First look: Firefox 3.5

Matthew Sparkes
22 Jun 2009
firefox 3.5 logo

Firefox 3.5 is out as a Release Candidate - as close to a final version as you can get without being a final version - so I've taken a look to see how it compares to its competitors.

Porn/Private Browsing

Most other browsers already had this feature, and now Firefox does too. With nothing more than a quick Ctrl+Shift+P your tabs will be whisked away and stored safely, leaving you with a fresh window for your... personal research.

When you're all finished up, the same shortcut will bring back all your previous tabs and send all trace of your secret session into oblivion (it does not erase feelings of guilt).

It works perfectly well, but has a slightly annoying habit of clearing any half-filled forms - like the previous, unsaved incarnation of this blog post. Still, Mozilla has to leave room for improvement, or there would be nothing for them to do between now and version 4.0.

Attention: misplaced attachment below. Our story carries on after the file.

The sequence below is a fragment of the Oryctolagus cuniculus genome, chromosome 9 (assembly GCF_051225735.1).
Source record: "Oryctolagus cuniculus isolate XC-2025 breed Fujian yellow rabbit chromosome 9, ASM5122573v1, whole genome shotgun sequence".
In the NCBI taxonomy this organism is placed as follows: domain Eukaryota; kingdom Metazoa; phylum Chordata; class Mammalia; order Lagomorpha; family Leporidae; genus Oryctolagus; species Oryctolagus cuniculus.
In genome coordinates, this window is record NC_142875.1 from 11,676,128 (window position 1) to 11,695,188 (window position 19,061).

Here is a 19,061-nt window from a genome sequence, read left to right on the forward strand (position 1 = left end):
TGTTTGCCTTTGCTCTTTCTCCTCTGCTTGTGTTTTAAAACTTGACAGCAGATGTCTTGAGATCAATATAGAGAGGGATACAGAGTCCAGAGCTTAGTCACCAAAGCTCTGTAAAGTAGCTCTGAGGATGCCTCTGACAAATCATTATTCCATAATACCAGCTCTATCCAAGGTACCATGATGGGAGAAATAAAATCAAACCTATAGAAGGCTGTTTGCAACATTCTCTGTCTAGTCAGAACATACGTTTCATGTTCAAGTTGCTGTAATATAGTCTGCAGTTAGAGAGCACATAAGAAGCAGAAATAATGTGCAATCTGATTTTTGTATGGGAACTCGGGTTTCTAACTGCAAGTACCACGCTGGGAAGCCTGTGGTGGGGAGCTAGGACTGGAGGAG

Video/Audio tags

One of the biggest features is support for the video and audio tags from HTML 5. The video tag is the one that will change your browsing experience most of all, because the web is littered with moving images.

It allows clips to be embedded straight into a site, with none of this flash-player nonsense. It's a very powerful tag; rotating video, adding effects and even green-screen graphics can all be done on-the-fly. Try it out here, if you have a compatible browser. Firefox 3.5, for example.


Speedy JavaScript

The new TraceMonkey JavaScript engine at the core of 3.5 is supposed to give other current browsers a run for their money. I ran the SunSpider JavaScript Benchmark twice on each of the common browsers, and took an average.

The chart above shows that Safari, Firefox and Chrome are all roughly on a par - although, if you want to get picky, Safari is the quickest of the bunch. Opera is sadly left behind, and IE is, well, consistent.

Final update

The last update of note is up there, in the top left of this post. The new logo. The same as the old logo, but a little shinier. Which pretty much sums up the whole browser, really.

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